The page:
The endangered birds that were holding up repairs on a section of the Birds Point-New Madrid Floodway have vacated their nests, which will allow the U.S. Army Corps of Engineers to continue working on providing area farmers some level of flood protection.
Least terns had been nesting in the vicinity of one of three holes the corps blew into the levee to activate the floodway in May to relieve flooding in several communities.
But corps spokesman Jim Pogue said the birds completed nesting and left about a week ago. Before the corps can continue rebuilding the center crevasse near Big Oak Tree State Park, it had to complete an environmental assessment, which it has done, Pogue said.
"We're required to do that before we start work on the center crevasse," Pogue said.
The 12-page report, released last week, invites public comment until Sept. 6, after which Memphis District commander Col. Vernie Reichling is expected to sign off on the document so work on the center breach can resume.
"Once he does that, the 'dozers should be rolling the next day," Pogue said.
But the corps report, which was a joint effort with the state's Department of Natural Resources, also lays out half-billion-dollar alternatives that the corps has thus far discarded, including installing gated structures and a floodway buyout. A third alternative looked at in the report discusses doing nothing and the results of that.
For example, the flood buyout option is estimated to cost $582 million and calls for purchasing all the land and structures within the 130,000-acre, or 200-square-mile, floodway. The report says this option would result in a net loss of agriculture and jobs but would provide an increase in forested lands and associated habitat for fish and wildlife.
Installing gated structures, the report says, would cost $449.4 million and would consist of a vertical lift gate near the location of the lower crevasse and an inflow gate near the northern part of the floodway near Birds Point, Mo.
Such reports require that the corps look at alternatives, said Edward Lambert, the corps' chief of environmental compliance. But all the corps is ultimately authorized to do is to restore the levee to preactivation conditions, which is about 62.5 feet.
Phase one is what the corps is doing right now, he said, spending about $15 million to temporarily set the levee to 51 feet. Phase two will be done, he said, when $21 million is authorized to restore the floodway to 62.5 feet, he said.
"All we can do right now is get them back to 51," Lambert said. "The 62.5 is completely about the funding. We're going to do that as funding is available. But of all those other options -- gates, buyouts, whatever -- rebuilding the levee to was considered the most cost-effective."
Topped with clay
But even when the corps does rebuild the levee to 62.5, it won't be exactly as it was before, Lambert said. The corps has opted to build what's known as a sand-core levee with a clay cap.
Before the blast, the floodway levees were build almost exclusively with clay. The corps is building the levees back to 51 feet using similar clay, Lambert said. But when they rebuild the levee to its original height, they will reconstruct the levees with sand above the 51-foot level and then cap the levees with a "clay top," he said.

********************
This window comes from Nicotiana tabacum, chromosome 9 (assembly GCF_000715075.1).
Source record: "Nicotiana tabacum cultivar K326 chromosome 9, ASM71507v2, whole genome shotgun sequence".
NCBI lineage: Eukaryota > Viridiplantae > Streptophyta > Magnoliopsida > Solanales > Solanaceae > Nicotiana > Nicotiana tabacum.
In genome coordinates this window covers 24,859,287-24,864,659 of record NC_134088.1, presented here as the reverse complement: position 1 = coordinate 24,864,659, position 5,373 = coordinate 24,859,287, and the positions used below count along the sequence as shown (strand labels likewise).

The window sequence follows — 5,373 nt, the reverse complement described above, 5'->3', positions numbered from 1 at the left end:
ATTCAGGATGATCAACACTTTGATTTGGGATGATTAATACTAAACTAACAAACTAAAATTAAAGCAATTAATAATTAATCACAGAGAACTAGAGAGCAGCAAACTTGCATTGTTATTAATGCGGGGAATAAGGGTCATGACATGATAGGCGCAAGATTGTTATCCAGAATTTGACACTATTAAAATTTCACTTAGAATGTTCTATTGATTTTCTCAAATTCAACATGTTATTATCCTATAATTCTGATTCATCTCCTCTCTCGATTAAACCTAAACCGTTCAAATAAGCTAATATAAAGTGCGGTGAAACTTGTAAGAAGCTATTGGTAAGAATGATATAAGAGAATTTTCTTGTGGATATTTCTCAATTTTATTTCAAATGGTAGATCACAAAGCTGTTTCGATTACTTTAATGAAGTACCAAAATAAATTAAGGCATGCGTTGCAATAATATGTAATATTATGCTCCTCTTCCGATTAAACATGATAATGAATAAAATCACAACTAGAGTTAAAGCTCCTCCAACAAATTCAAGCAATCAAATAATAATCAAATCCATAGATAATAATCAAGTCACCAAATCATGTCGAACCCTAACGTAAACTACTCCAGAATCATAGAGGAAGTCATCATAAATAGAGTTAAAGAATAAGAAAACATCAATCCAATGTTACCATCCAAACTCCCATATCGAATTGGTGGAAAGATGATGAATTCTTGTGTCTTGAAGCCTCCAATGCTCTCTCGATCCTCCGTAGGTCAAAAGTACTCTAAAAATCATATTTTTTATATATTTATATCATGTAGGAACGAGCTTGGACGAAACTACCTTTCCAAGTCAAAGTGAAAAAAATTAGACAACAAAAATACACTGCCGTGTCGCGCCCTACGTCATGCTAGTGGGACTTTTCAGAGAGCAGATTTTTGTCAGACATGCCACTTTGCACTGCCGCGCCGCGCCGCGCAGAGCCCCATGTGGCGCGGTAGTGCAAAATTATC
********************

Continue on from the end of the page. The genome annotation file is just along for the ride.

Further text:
"So if we were to have to operate the floodway again, it would take less explosives," he said. "We'd just have to crack that clay and it would be much more efficient for operation."
That the corps is trying to make the floodway easier to activate has officials in Mississippi County worried that that means the frequency of activation could increase. Farmers have groused that they've lost millions in crops due to the spring activation and that their structures have been damaged beyond repair.
"Sure, it worries us," said Kevin Mainord, mayor of East Prairie, Mo. "We need to concentrate on getting the levees back, but it just amazes me we're spending millions of taxpayer dollars so we can just blow it up again. Then we'll spend millions to put it back again after that. It makes no sense."
Mainord is especially outraged, he said, because the activation of the floodway in May, in his estimation, didn't do what it was supposed to do. Corps officials have maintained throughout that there were significant drops in flood stage at several communities in Missouri, Illinois and Kentucky as a direct result of activating Birds Point.
Presiding Commissioner Carlin Bennett also doesn't like the idea of a clay cap on top of sand.
"What they're talking about doing is making the vast majority of that levee easier to destroy again," Bennett said. "At this point, we'll take what we can get to offer us some protection this fall and next spring, but doing that doesn't make any sense to me."
Instead, Bennett and others would like to see an 11-mile spillway that is capped by concrete. In those places, the cap would be two or three feet lower than the rest of the levee. That would allow natural overtopping, he said, to reduce flooding in other areas. It would still send floodwaters into the spillway, but not at such a fast rate and without the cost of rebuilding the levees.
"It would be like basically putting a notch in the levee," he said. "Water would come in slower and not a giant wall like this spring. Our land, bridges and farms wouldn't have seen near the damage that they did."
Bennett admits that the corps isn't likely to go for that idea, however.
"We'd settle for the second-best option," he said. "They just need to put our levees back to the way they found them."
Mississippi County, MO